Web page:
Quebec politics: Room for one more party

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6079_Smith_W

@ cco

Actually all I find bizarre about that is that the fellow hasn't seen a French language program - I find it really bizarre. The political stance I completely disagree with, but I can understand it perfectly. Under ordinary circumstances I'd rather spoil a ballot than vote liberal, even if the party I prefer to vote for doesn't stand a chance.

His reasons are his own. That's why even though I agree with the sentiments expressed here, I think it is always goign to be a factor for some people, and there is no sense or reason in badgering them to do otherwise. If it is a switch they are ever to make it is something they will have to come to themselves.

 

 

cco

Aristotled24: Couillard didn't play up his nationalist credentials at all. Charest only made the slightest murmurings. I think the idea that even Québec Liberals have to act nationalist is a holdover from the Bourassa era.

wage zombie

Ken Burch wrote:

I don't agree that the stars were aligned for QS this time, though.  It seemed to me that QS was sandbagged during the campaign by the announcement, right after the writ was dropped that there'd be a QNDP in the next election...I'm pretty sure that announcement was made mainly to hold QS's vote down by telling left-feds "just vote for the bad party ONE MORE TIME, and then next time you'll get to vote for what you actually want-but for God's sakes, DON'T vote for the party you mostly agree with this year".  Saying this, btw, is NOT the same as saying that Quebec voters take cues from outsiders-it is, instead, an acknowledgment of the effects carefully timed announcements by one party can have on the fortunes of another party.

Can any Quebec-based babblers corroborate this idea?  It seems unlikely to me that the announcement of a future attempt at another QNDP would've had any effect on the election.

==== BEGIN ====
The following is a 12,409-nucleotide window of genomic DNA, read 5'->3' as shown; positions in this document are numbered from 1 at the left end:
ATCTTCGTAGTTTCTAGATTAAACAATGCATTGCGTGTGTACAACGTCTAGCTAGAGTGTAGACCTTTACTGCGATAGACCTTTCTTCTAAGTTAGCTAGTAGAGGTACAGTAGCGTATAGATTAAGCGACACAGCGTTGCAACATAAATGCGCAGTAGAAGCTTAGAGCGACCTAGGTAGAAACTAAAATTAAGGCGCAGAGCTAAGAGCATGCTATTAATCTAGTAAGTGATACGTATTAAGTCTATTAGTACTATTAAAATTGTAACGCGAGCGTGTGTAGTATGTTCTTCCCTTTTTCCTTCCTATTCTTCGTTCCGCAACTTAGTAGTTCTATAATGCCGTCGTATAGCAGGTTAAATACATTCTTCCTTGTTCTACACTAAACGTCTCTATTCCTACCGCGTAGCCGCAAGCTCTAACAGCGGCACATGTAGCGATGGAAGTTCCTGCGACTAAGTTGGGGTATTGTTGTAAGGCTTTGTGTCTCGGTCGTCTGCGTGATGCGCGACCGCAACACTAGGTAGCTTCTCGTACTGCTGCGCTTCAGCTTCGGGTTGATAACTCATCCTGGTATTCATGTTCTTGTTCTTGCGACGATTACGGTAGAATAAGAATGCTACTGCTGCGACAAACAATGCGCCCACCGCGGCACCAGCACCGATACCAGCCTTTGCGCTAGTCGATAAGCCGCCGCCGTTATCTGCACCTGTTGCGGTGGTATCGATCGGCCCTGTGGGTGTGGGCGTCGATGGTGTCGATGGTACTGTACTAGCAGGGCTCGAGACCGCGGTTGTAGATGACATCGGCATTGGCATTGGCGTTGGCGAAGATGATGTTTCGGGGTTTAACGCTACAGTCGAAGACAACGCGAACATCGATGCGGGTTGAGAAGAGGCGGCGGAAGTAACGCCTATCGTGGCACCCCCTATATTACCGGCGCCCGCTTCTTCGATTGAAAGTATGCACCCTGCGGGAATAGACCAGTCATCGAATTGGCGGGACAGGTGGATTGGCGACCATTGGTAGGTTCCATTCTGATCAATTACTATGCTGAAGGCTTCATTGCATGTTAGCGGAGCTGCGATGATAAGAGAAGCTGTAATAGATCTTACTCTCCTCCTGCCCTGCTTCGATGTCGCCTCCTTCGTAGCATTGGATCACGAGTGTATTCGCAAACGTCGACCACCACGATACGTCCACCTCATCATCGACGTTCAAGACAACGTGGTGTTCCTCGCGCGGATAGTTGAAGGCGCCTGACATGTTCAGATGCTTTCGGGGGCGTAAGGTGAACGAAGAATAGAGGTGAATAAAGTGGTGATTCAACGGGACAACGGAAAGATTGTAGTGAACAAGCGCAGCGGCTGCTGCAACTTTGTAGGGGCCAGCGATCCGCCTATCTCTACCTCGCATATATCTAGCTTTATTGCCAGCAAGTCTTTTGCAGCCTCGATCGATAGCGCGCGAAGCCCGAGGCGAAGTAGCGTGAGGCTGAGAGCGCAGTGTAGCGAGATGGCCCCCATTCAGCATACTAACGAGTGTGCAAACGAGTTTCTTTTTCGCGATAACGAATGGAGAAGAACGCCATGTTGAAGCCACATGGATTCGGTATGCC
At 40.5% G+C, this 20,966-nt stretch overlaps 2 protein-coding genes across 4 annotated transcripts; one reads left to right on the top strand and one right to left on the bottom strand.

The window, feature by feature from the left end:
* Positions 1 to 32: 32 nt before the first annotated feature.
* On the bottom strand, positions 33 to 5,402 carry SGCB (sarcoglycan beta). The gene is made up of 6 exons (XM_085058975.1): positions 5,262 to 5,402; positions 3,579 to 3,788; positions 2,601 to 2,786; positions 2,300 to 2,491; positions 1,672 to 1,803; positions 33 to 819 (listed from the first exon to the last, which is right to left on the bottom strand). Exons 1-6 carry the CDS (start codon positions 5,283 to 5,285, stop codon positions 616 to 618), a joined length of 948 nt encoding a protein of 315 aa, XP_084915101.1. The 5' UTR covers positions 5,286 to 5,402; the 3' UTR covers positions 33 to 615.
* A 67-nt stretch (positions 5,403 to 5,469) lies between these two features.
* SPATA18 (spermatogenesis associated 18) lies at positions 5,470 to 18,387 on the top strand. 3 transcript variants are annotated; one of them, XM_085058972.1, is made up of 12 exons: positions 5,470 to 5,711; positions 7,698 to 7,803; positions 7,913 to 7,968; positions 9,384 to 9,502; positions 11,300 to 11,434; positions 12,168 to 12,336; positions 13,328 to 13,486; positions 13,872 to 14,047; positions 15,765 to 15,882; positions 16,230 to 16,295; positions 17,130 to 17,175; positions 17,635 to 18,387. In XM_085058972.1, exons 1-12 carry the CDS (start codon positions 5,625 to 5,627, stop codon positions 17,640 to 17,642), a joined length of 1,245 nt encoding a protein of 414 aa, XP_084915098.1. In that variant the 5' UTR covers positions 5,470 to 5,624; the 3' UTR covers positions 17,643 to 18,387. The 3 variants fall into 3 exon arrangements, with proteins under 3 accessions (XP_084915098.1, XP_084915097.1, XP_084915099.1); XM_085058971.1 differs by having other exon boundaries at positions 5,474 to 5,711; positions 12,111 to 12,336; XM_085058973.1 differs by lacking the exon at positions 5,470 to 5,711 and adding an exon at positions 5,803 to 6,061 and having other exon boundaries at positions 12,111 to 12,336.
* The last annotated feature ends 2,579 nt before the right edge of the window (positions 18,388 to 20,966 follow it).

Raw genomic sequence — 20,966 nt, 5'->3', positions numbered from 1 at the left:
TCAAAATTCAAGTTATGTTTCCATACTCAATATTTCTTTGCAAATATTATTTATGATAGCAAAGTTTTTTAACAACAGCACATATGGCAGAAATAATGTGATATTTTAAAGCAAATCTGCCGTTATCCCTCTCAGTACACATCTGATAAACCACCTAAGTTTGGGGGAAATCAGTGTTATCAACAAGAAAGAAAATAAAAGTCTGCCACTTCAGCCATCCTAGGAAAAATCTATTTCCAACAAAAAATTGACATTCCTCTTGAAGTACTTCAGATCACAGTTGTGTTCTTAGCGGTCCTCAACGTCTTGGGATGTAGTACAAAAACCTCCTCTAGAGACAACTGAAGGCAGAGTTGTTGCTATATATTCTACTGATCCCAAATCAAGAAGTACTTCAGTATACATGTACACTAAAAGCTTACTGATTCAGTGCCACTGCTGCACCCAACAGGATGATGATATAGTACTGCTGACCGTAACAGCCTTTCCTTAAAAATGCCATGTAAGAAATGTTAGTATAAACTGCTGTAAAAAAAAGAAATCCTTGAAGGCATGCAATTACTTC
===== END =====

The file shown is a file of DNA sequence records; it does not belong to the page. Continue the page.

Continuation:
cco

Smith: I find it bizarre too, but it's not at all uncommon (after he told me, I went around asking other fluently bilingual young anglo-Québecers) -- and I think that fundamental divide is more significant in QC politics than the "fed/sov" divide. The Liberals have a base for whom voting anything other than Liberal would be akin to taking a cyanide pill. The PQ may have a few voters like that, but given Couillard got elected in Roberval, there aren't nearly as many. Certainly the CAQ and QS don't have that kind of base.

cco

Yeah, I don't see it. I don't think the prospect of an NPDQ surfaced on anyone's radar this election.

lagatta

I thought cco's post was utterly brilliant. It is simply hard to express how odd that attitude is. And most of the programmes these anglo-Québécois are watching aren't Canadian either. They are utterly colonised by American crap. Oh, even francophones are, and people all around the world, but not quite to that extent.

You get the Liberal reflex vote among allophones too, but I don't know any young Italians or Portuguese who have never watched a French TV programme. Greeks perhaps, because as non-Catholics they were more "separate".

The weird thing about the PQ Charter is how it alienated Maghrebi Québécois, who are devoted French speakers and care deeply about the quality of language (no doubt the impact of the earlier French colonisation, but a way many people colonised by France - or by Britain for that matter - have reacted, speaking the colonialists' language better than they did).

At a certain point in the Charter insanity, some hospital workers complained about Haitian colleagues speaking Creole!

Ken, thanks for starting the new post. The Peoples' Social Forum might provide some ideas as to what kind of unity and dialogue can be possible, and how.

felixr

lagatta wrote:

The weird thing about the PQ Charter is how it alienated Maghrebi Québécois, who are devoted French speakers and care deeply about the quality of language (no doubt the impact of the earlier French colonisation, but a way many people colonised by France - or by Britain for that matter - have reacted, speaking the colonialists' language better than they did).

+1

A great reflection of the mindless nature of the PQ charter.

NorthReport

Whither the Left in Quebec?

http://induecourse.ca/whither-the-left-in-quebec/

Is Quebec more left-wing than the rest of Canada?

http://induecourse.ca/is-quebec-more-left-wing-than-the-rest-of-canada/

lagatta

Actually, i think many Québecois, and certainly "urban intellectuals", know that Saskatchewan is the cradle of social democracy in Canada, and indeed in North America.